HackTricks
Searchโ€ฆ
๐Ÿ‘ฝ
Network Services Pentesting
Docker --privileged
Support HackTricks and get benefits!

What Affects

When you run a container as privileged these are the protections you are disabling:

Mount /dev

In a privileged container, all the devices can be accessed in /dev/. Therefore you can escape by mounting the disk of the host.
Inside default container
Inside Privileged Container
# docker run --rm -it alpine sh
ls /dev
console fd mqueue ptmx random stderr stdout urandom
core full null pts shm stdin tty zero
# docker run --rm --privileged -it alpine sh
ls /dev
cachefiles mapper port shm tty24 tty44 tty7
console mem psaux stderr tty25 tty45 tty8
core mqueue ptmx stdin tty26 tty46 tty9
cpu nbd0 pts stdout tty27 tty47 ttyS0
[...]

Read-only kernel file systems

Kernel file systems provide a mechanism for a process to alter the way the kernel runs. By default, we don't want container processes to modify the kernel, so we mount kernel file systems as read-only within the container.
Inside default container
Inside Privileged Container
# docker run --rm -it alpine sh
mount | grep '(ro'
sysfs on /sys type sysfs (ro,nosuid,nodev,noexec,relatime)
cpuset on /sys/fs/cgroup/cpuset type cgroup (ro,nosuid,nodev,noexec,relatime,cpuset)
cpu on /sys/fs/cgroup/cpu type cgroup (ro,nosuid,nodev,noexec,relatime,cpu)
cpuacct on /sys/fs/cgroup/cpuacct type cgroup (ro,nosuid,nodev,noexec,relatime,cpuacct)
# docker run --rm --privileged -it alpine sh
mount | grep '(ro'

Masking over kernel file systems

The /proc file system is namespace-aware, and certain writes can be allowed, so we don't mount it read-only. However, specific directories in the /proc file system need to be protected from writing, and in some instances, from reading. In these cases, the container engines mount tmpfs file systems over potentially dangerous directories, preventing processes inside of the container from using them.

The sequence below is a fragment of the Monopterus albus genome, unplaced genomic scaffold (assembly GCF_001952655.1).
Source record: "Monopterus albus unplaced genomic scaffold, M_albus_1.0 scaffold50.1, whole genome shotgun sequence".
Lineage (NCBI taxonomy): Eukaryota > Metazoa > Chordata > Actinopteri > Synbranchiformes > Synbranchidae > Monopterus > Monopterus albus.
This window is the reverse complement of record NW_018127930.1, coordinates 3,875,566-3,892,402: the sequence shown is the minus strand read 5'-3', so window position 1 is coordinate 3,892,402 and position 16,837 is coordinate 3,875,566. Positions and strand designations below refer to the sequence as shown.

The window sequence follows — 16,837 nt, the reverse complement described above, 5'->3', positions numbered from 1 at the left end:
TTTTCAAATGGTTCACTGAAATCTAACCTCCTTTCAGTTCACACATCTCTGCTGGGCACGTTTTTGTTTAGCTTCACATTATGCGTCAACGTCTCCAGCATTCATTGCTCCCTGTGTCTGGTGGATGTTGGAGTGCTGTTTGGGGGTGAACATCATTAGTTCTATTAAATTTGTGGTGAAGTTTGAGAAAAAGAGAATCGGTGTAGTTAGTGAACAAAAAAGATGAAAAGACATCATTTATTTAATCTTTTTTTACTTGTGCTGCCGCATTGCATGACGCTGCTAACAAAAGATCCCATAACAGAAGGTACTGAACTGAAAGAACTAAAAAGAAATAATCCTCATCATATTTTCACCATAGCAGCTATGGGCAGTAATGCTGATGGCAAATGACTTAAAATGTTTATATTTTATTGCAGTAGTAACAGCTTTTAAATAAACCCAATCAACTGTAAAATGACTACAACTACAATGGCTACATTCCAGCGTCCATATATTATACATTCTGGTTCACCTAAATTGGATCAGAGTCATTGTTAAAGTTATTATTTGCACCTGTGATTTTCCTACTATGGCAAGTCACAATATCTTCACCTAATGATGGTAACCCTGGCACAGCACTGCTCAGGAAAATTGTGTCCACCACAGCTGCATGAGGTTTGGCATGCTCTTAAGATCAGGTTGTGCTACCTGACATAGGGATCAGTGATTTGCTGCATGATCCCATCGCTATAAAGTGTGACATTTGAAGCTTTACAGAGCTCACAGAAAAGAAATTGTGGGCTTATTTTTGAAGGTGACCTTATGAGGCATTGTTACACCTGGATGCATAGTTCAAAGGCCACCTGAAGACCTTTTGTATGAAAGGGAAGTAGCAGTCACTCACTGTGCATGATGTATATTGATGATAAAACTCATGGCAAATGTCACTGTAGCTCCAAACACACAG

tmpfs is a file system that stores all the files in virtual memory. tmpfs doesn't create any files on your hard drive. So if you unmount a tmpfs file system, all the files residing in it are lost for ever.
Inside default container
Inside Privileged Container
# docker run --rm -it alpine sh
mount | grep /proc.*tmpfs
tmpfs on /proc/acpi type tmpfs (ro,relatime)
tmpfs on /proc/kcore type tmpfs (rw,nosuid,size=65536k,mode=755)
tmpfs on /proc/keys type tmpfs (rw,nosuid,size=65536k,mode=755)
# docker run --rm --privileged -it alpine sh
mount | grep /proc.*tmpfs

Linux capabilities

Container engines launch the containers with a limited number of capabilities to control what goes on inside of the container by default. Privileged ones have all the capabilities accesible. To learn about capabilities read:
Inside default container
Inside Privileged Container
# docker run --rm -it alpine sh
apk add -U libcap; capsh --print
[...]
Current: cap_chown,cap_dac_override,cap_fowner,cap_fsetid,cap_kill,cap_setgid,cap_setuid,cap_setpcap,cap_net_bind_service,cap_net_raw,cap_sys_chroot,cap_mknod,cap_audit_write,cap_setfcap=eip
Bounding set =cap_chown,cap_dac_override,cap_fowner,cap_fsetid,cap_kill,cap_setgid,cap_setuid,cap_setpcap,cap_net_bind_service,cap_net_raw,cap_sys_chroot,cap_mknod,cap_audit_write,cap_setfcap
[...]
# docker run --rm --privileged -it alpine sh